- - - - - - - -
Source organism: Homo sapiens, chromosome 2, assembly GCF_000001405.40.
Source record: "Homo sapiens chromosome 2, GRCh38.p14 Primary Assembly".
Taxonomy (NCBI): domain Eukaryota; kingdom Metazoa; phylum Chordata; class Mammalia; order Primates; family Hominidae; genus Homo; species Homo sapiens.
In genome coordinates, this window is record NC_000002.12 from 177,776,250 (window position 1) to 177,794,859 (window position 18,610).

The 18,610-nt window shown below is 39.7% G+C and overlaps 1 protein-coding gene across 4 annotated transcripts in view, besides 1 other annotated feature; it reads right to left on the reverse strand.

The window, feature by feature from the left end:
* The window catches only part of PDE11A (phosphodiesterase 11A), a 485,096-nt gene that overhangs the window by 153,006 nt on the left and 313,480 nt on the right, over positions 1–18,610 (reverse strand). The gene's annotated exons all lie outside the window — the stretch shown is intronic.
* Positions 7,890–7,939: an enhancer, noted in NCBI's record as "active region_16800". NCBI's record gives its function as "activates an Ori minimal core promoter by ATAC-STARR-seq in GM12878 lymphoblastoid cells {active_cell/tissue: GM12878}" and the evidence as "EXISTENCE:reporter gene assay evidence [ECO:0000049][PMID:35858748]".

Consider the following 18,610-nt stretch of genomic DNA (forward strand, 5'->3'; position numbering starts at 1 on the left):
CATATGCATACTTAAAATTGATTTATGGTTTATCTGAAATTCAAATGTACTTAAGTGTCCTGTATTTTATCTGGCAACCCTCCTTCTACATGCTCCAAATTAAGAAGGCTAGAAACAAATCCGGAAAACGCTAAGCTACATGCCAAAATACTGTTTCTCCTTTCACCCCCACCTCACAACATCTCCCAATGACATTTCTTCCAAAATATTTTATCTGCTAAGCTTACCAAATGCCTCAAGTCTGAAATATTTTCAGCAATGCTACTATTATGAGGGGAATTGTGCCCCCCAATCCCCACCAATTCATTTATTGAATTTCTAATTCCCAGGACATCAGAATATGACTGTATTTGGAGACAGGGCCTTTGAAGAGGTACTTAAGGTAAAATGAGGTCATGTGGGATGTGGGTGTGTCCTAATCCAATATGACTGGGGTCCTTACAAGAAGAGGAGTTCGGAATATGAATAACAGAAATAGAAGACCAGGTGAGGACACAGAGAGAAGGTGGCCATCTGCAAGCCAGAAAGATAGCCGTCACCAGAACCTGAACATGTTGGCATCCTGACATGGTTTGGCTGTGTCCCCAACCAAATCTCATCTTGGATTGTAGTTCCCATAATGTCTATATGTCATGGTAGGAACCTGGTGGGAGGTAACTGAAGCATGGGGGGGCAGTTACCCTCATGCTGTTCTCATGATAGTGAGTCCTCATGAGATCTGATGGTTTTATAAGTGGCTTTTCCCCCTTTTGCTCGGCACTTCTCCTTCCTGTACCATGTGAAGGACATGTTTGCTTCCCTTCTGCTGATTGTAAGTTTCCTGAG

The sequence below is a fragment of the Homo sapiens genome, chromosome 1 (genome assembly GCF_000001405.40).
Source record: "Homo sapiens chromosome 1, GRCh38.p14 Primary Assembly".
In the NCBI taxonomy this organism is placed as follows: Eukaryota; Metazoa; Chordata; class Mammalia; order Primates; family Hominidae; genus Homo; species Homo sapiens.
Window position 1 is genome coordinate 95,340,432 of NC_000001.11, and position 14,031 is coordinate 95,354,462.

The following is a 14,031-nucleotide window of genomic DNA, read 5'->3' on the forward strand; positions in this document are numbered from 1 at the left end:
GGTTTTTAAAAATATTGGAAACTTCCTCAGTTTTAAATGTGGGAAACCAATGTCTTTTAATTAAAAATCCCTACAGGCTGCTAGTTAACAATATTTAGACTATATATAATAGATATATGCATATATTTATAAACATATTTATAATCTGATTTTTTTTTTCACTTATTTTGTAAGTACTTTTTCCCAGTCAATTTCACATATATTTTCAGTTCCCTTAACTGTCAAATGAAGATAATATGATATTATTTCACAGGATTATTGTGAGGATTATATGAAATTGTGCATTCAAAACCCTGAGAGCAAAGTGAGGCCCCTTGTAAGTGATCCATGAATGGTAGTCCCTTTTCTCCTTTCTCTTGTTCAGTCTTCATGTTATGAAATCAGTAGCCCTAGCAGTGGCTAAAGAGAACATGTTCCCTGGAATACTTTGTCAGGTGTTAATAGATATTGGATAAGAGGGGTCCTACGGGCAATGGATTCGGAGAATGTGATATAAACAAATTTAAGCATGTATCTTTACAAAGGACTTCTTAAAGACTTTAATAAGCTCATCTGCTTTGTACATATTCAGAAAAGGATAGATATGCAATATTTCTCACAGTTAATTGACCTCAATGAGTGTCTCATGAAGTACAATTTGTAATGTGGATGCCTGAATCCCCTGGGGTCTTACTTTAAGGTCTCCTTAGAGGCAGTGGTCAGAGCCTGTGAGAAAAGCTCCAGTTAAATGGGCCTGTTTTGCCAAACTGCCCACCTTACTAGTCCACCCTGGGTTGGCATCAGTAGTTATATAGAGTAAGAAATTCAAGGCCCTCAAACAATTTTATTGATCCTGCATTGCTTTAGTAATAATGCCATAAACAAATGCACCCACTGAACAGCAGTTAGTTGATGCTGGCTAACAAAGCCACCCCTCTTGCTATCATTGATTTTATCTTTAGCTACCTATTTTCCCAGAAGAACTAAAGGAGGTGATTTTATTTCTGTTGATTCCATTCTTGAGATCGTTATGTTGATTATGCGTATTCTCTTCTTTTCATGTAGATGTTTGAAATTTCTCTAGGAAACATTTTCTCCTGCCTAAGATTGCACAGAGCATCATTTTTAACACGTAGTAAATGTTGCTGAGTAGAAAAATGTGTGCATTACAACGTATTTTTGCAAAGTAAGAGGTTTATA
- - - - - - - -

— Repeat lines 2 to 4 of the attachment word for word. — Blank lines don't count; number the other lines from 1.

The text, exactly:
Source record: "Homo sapiens chromosome 2, GRCh38.p14 Primary Assembly".
Taxonomy (NCBI): domain Eukaryota; kingdom Metazoa; phylum Chordata; class Mammalia; order Primates; family Hominidae; genus Homo; species Homo sapiens.
In genome coordinates, this window is record NC_000002.12 from 177,776,250 (window position 1) to 177,794,859 (window position 18,610).